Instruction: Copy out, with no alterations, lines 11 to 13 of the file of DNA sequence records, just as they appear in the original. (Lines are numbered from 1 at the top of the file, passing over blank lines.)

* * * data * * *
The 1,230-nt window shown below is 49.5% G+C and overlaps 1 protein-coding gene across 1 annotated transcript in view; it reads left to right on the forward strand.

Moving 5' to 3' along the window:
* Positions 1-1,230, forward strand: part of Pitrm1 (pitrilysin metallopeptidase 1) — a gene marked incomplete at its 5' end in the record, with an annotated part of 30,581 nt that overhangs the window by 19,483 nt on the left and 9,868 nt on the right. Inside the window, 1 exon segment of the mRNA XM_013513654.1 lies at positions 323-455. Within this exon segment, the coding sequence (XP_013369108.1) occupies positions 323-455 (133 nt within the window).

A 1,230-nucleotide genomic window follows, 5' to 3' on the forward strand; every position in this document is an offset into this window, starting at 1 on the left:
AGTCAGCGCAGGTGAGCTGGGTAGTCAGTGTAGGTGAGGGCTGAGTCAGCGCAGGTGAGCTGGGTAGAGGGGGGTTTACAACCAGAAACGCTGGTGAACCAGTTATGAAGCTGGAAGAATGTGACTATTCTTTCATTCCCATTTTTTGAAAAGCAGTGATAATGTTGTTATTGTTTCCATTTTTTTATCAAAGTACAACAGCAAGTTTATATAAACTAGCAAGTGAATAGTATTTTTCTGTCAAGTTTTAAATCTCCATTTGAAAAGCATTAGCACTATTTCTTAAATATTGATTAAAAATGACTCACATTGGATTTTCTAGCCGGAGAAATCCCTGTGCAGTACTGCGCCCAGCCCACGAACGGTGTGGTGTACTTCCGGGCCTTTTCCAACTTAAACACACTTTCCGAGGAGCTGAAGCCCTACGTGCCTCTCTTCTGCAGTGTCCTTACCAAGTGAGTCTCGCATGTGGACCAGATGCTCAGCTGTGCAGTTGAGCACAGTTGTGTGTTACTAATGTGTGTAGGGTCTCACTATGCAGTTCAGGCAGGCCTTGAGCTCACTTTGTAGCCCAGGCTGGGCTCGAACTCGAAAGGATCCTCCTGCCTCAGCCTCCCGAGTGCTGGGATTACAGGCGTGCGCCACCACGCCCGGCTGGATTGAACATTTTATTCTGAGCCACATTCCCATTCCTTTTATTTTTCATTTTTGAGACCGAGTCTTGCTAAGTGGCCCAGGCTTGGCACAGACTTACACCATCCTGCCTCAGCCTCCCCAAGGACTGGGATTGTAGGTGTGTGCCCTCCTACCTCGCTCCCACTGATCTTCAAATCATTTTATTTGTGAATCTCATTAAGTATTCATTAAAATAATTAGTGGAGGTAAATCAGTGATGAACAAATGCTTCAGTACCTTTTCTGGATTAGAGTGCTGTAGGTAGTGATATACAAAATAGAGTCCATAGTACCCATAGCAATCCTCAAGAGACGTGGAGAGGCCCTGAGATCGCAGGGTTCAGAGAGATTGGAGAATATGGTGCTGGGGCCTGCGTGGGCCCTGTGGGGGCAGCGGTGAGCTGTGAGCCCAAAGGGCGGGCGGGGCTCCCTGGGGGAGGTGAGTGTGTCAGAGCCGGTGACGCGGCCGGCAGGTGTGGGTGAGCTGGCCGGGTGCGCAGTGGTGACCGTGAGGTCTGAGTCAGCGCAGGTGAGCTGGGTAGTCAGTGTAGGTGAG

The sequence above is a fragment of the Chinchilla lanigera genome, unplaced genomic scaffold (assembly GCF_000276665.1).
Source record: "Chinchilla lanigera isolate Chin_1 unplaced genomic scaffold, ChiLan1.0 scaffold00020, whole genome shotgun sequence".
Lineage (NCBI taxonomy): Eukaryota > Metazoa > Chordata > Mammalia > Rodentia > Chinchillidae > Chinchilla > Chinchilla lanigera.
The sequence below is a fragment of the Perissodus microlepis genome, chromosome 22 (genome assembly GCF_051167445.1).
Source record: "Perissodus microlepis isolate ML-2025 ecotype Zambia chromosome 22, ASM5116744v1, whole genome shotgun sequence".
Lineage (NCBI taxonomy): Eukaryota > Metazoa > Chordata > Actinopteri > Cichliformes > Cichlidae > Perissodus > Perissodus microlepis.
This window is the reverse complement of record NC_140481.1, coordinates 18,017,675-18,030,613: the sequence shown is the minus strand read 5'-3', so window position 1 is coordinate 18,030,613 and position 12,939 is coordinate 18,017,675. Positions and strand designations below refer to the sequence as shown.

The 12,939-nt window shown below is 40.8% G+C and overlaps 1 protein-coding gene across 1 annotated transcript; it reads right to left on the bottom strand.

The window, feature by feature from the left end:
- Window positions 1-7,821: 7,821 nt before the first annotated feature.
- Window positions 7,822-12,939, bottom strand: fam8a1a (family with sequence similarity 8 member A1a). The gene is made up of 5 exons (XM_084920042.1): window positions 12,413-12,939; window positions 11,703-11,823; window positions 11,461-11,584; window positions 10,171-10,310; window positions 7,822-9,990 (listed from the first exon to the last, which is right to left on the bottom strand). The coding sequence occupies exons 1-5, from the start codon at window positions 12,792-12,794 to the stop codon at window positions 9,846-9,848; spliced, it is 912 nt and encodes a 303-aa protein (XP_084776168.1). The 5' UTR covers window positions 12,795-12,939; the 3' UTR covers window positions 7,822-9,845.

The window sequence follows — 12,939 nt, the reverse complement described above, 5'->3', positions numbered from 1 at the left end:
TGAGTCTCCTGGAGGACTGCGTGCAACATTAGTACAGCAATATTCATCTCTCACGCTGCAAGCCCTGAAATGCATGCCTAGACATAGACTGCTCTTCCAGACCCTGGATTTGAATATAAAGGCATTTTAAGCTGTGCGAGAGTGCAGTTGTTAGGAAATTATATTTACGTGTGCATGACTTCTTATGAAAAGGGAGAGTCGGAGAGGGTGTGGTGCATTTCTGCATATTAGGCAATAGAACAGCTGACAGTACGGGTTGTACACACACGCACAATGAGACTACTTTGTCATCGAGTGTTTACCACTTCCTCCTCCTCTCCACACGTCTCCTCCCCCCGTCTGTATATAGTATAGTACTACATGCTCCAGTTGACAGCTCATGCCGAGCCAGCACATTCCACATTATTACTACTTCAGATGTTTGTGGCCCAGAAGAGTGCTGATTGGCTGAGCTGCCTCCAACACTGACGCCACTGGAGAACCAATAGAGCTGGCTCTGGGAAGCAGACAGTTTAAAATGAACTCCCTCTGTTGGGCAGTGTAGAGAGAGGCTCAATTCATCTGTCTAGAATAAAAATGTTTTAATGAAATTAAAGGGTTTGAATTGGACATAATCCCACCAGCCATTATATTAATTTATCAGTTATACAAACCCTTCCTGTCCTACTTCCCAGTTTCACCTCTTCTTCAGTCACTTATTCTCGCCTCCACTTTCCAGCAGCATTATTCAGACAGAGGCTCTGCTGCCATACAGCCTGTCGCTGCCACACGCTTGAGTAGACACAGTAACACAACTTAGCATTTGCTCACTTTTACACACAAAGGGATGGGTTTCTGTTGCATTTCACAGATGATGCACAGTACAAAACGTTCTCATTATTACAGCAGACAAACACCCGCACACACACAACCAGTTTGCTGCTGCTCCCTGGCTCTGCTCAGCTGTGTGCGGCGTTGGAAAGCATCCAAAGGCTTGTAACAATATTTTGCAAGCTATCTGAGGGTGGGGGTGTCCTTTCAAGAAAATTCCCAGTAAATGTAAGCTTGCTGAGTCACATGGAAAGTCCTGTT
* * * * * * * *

Lineage (NCBI taxonomy): Eukaryota > Metazoa > Chordata > Actinopteri > Cichliformes > Cichlidae > Perissodus > Perissodus microlepis.
This window is the reverse complement of record NC_140481.1, coordinates 18,017,675-18,030,613: the sequence shown is the minus strand read 5'-3', so window position 1 is coordinate 18,030,613 and position 12,939 is coordinate 18,017,675. Positions and strand designations below refer to the sequence as shown.

The 12,939-nt window shown below is 40.8% G+C and overlaps 1 protein-coding gene across 1 annotated transcript; it reads right to left on the bottom strand.